Question NW1960 to the Minister of Justice and Correctional Services

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21 October 2021 - NW1960

Profile picture: Chirwa, Ms NN

Chirwa, Ms NN to ask the Minister of Justice and Correctional Services

(a)(i) What is the current backlog in maintenance court cases yet to be resolved by his department and (ii) how far back do they date and (b) how does his department intend on resolving the crisis of backlogs with regard to maintenance court cases?


  1. Prior to responding to the abovementioned question by Ms N.N. Chirwa, it is important to provide the definition of Backlog maintenance court cases in the Department of Justice and Constitutional Development.
  2. Backlog maintenance court cases means all maintenance cases finalized after 90 days from the date of proper service of process. This definition was developed due to the fact that the Department is alive to the provisions of Section 6 of the Children’s Act 2005, which provides that all matters affecting children must be finalized speedily and any forms of delays must be avoided.
  3. Given the provisions of Section 6 of the Children’s Act 2005, and with the view to finalize all maintenance cases speedily, the Department firstly developed a key performance indicator: Percentage of maintenance cases finalized within 90 days from the date of proper service of process. With this, the Department planned to finalize maintenance cases within 90 days from the date that the Respondent/ Defaulter was served with the Directive/ Subpoena informing him or her of the maintenance claim and further calling upon him/ her to make good the maintenance claim and also provided that the Maintenance Application complied with the requirements of a complete maintenance application such as that the application has clearly outlined the details of the Defaulter / Respondent, proof of birth of the child and identity documents of the Applicant. Thus any application which does not have the required and necessary information will not be processed as it will negatively affect the investigation process.
  4. Whilst the Department had developed the said Key Performance Indicator, the Department experienced severe capacity constraints and as such resolved to introduce the implementation of the said Key Performance Indicators in identified maintenance courts also referred to as Maintenance Pilot Sites. To date, there are 241 Maintenance Courts which are implementing the said Key Performance Indicator. It is envisaged that the number of the Maintenance Pilot Sites would be increased as and when the Maintenance Courts are capacitated accordingly.
  5. With the view to also track the maintenance backlog cases, the Department also developed the Key Performance Indicator: Percentage of Maintenance Backlog cases finalized. The said Key Performance Indicator has been introduced in the Branch Operational Plan of Court Service and this assist the Department to track backlog cases and prioritize them accordingly.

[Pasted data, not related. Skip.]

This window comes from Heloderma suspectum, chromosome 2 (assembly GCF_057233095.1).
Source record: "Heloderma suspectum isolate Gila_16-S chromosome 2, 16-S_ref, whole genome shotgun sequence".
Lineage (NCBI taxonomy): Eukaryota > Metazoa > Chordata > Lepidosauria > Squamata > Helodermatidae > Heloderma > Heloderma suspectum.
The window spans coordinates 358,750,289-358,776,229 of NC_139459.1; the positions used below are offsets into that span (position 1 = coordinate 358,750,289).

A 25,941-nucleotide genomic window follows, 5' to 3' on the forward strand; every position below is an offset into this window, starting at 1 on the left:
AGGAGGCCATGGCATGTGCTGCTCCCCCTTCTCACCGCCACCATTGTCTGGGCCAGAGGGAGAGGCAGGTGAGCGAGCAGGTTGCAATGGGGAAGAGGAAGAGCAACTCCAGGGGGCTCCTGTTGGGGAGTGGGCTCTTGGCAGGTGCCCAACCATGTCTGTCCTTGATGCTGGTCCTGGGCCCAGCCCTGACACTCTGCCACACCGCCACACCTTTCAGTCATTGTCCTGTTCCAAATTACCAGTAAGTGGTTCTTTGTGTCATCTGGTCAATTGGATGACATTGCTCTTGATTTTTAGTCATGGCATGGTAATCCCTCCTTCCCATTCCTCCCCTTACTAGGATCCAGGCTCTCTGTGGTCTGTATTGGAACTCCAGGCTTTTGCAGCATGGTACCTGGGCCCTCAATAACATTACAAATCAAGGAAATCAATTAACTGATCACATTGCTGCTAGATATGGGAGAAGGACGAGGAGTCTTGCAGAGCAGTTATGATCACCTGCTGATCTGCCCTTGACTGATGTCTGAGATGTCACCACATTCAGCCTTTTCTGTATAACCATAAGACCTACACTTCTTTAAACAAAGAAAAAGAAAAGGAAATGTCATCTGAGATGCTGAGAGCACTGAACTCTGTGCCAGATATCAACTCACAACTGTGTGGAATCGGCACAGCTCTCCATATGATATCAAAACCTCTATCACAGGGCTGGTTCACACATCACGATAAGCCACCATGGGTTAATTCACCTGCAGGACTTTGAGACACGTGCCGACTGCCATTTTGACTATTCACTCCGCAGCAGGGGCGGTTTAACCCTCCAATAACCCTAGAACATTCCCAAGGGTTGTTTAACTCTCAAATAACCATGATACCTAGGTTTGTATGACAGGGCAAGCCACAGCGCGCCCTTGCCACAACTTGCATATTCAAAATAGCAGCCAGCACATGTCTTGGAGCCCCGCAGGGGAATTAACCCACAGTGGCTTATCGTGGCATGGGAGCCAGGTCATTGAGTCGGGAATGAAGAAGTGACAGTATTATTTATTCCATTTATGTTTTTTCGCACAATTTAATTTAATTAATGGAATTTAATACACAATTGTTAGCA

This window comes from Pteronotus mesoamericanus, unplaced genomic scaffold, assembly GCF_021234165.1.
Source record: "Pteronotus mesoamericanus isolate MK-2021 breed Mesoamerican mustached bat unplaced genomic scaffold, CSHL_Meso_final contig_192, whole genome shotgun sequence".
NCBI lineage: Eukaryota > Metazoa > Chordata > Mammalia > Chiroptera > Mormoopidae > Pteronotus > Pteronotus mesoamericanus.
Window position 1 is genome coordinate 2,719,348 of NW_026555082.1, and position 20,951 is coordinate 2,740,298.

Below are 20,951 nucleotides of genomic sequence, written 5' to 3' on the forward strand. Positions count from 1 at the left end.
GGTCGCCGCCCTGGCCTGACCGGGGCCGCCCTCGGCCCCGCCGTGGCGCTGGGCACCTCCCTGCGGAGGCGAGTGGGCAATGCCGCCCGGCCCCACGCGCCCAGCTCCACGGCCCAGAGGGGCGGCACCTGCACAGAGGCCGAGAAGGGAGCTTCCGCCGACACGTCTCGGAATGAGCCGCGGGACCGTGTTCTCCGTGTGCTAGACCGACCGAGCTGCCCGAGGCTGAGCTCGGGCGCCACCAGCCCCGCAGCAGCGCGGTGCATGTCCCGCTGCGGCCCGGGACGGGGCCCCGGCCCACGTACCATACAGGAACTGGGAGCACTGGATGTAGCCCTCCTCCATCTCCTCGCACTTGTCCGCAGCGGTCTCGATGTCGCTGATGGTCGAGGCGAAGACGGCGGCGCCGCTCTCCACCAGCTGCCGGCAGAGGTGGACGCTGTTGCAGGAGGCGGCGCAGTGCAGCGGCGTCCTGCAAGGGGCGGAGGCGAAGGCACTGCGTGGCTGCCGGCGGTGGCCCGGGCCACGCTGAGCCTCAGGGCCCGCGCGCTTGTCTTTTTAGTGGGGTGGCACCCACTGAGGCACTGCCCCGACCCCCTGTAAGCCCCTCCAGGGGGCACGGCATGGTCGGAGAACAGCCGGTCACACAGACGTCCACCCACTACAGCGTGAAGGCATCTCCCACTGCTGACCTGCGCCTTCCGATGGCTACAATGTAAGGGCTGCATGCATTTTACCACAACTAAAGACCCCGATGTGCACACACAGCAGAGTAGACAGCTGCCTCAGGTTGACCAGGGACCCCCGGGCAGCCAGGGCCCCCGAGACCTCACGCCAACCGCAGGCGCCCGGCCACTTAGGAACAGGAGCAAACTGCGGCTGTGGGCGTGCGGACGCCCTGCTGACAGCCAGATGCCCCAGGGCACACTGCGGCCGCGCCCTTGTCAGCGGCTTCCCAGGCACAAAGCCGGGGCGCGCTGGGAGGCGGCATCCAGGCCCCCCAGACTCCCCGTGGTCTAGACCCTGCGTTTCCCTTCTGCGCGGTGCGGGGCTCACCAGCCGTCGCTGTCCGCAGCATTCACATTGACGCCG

6. To date there are 2905 backlog cases (that is cases which were received in the 241 Maintenance Pilot Sites and which could not be finalized within 90 days from the date of proper service of process).
  7. The above backlog cases were received between the periods 2008 to 2021. The reasons for the cases not being finalized within 90 days from the date of proper service of process were also analyzed and it was found that they could not be finalized due to the whereabouts of the Respondents/ Defaulters being unknown and as such they could not be served with the Subpoenas / Directives. It should further be noted that due to the nature of the maintenance processes, the non-service of the subpoenas and directive on the Defaulter means that the maintenance case will not be hearing ripe and as such cannot be finalized. Furthermore, the backlog was also occasioned by postponements as a result of incomplete investigation of the cases. Since the introduction of the Maintenance Defaulters Track and Trace System the courts have also experienced delays in obtaining information from the Information Storing Institutions such as Banks and CIPC.
  8. The Department plans to deal with the backlog cases by training the Maintenance Officers and Maintenance Investigators on the utilization of civil remedies, forensic investigation and child forcedness. This will ensure that maintenance cases are prioritized.
  9. The Department will also train the Maintenance Officers on the utilization of the Interim Maintenance Orders option pending the finalization of investigations.
  10. The Department also plans to strengthen the Maintenance Defaulters Track and Trace System.
  11. The Department will also fill some of the vacant Maintenance Officers’ vacant position progressively.

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